For further information, or to apply visit the Home to School transport section of the EAs website.
To find the answer to other questions which parents considering IME might have, please see the Comhairle na Gaelscolaíochta website parent section.
“Having attended an IM Primary and Post-Primary school, and then studied at University, I am now working in Construction in Dublin. I don’t usually use Irish in my work environment, but I do use it daily to speak with friends and family. I am glad my parents made the decision to send me to IME as it is a gift to be able to speak fluently in two languages. ‘Beatha Teanga í a labhairt’.” Pádraig, Aged 22
Is mise Conn. Tá mise i Rang a 4 agus téim ar ghaelscoil. I scoil s’againn, labhraímid i nGaeilge an t-am ar fad, ach amháin, nuair atámid ag dul don Bhéarla. Is breá liom go mór bheith ábalta dhá theanga a labhairt agus tá mé iontach bródúil as mo chuid Gaeilge.
My name is Conn. I am in Primary 4 and I go to a Gaelscoil. In our school, we speak Irish all the time, except when we are learning English. I love being able to speak both languages and I am very proud of my Irish. Conn, Rang a 4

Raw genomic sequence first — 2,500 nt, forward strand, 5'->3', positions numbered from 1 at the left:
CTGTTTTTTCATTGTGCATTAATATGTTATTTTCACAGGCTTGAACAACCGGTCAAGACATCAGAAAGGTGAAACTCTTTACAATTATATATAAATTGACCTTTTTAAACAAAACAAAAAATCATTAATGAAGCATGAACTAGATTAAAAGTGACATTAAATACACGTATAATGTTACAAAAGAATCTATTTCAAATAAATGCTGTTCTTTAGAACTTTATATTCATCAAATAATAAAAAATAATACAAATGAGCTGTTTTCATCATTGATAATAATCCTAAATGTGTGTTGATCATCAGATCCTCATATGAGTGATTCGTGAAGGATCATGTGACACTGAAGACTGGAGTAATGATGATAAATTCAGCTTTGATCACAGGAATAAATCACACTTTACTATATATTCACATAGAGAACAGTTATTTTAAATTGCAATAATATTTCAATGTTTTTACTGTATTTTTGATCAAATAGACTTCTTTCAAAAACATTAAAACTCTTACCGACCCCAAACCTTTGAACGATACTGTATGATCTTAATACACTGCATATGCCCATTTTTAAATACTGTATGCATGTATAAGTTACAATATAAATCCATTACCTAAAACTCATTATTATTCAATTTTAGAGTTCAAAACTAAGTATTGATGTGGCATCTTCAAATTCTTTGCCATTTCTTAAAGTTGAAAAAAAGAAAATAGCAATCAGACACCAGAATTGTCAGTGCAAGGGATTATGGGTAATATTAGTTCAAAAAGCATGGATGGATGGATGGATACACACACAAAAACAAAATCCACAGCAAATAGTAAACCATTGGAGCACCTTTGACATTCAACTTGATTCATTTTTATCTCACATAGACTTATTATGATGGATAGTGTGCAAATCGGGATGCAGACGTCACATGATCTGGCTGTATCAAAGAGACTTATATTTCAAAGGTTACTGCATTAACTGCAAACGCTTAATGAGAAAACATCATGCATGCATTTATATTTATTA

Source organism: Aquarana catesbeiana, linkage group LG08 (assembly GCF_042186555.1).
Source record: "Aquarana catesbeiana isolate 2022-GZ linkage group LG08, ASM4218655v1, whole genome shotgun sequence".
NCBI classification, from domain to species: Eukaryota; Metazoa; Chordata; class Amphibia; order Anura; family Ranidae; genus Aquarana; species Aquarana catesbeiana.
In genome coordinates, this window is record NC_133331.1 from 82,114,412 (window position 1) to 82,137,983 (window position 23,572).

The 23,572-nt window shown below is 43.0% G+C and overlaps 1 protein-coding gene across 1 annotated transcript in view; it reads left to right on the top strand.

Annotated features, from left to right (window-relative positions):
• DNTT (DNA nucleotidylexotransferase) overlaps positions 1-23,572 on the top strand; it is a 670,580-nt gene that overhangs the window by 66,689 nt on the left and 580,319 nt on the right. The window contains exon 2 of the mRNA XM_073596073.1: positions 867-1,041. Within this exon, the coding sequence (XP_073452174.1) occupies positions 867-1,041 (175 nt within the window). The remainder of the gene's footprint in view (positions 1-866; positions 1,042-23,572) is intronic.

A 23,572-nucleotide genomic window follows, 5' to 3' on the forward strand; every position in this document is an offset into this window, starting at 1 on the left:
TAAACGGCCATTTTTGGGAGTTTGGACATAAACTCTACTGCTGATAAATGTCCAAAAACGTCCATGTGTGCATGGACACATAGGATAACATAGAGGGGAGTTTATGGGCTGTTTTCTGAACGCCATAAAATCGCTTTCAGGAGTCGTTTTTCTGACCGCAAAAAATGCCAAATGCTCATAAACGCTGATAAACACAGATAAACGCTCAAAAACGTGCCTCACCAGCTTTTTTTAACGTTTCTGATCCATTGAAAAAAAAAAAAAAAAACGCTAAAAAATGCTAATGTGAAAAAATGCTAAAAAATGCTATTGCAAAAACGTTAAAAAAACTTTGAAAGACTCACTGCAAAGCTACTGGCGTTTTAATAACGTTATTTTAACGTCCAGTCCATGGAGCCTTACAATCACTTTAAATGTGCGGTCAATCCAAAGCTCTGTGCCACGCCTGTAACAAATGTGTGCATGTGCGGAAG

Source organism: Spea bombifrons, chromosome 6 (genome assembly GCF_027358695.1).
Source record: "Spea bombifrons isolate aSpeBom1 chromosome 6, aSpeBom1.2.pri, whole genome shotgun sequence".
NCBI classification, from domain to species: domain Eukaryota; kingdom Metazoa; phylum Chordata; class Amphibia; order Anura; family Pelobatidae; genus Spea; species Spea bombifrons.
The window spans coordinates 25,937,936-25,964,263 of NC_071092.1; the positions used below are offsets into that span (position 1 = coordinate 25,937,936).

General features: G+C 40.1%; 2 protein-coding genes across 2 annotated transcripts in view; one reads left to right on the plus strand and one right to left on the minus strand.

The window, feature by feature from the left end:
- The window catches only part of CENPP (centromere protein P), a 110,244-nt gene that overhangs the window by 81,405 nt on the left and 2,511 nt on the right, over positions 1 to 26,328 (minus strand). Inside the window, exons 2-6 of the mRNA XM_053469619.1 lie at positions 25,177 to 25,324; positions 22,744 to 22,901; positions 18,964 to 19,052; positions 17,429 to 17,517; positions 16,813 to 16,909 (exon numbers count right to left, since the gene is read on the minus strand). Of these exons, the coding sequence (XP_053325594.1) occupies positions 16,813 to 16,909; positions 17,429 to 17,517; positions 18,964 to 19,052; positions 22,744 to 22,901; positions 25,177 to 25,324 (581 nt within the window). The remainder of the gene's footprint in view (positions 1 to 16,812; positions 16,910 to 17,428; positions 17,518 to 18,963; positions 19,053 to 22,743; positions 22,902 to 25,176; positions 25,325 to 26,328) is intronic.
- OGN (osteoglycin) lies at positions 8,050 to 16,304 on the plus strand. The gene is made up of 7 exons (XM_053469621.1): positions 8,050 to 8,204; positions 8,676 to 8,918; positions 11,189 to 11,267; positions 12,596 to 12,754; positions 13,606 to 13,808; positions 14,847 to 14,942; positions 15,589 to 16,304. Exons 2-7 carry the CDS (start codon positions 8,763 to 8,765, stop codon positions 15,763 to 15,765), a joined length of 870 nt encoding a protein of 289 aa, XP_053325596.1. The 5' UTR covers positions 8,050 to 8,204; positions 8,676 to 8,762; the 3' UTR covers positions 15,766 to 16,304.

I had no Irish when I chose to send my eldest child to an Irish Medium School. As she and her three younger siblings have made their journey through IME and have emerged as confident bilinguals, able to speak, read and write fluently in Irish and in English, I am continually filled with pride. I am so glad that I chose to send them through Irish medium as though I worried about being able to support them without having Irish myself, my decision to do so has been validated a million times over, not least when I see them sit round the table and catch up with each other ‘as Gaeilge’. Tina, parent
As parents, we made the decision to send our first child to Naíscoil and were very happy with the experience. We didn't have any Irish ourselves but we felt really well supported by the school and so followed on with IM Education all three children. Currently, our eldest girl is in Rang a 9, we have one in Rang a 7 and one in Rang a 5. All three are flourishing and are able to converse in either English or Irish equally well. Their ability to adapt so quickly is unreal. We have learnt a small bit along the way but we wouldn't have the language required to conduct any school meetings through Irish. Again, that is no issue. Orla & Shane, parents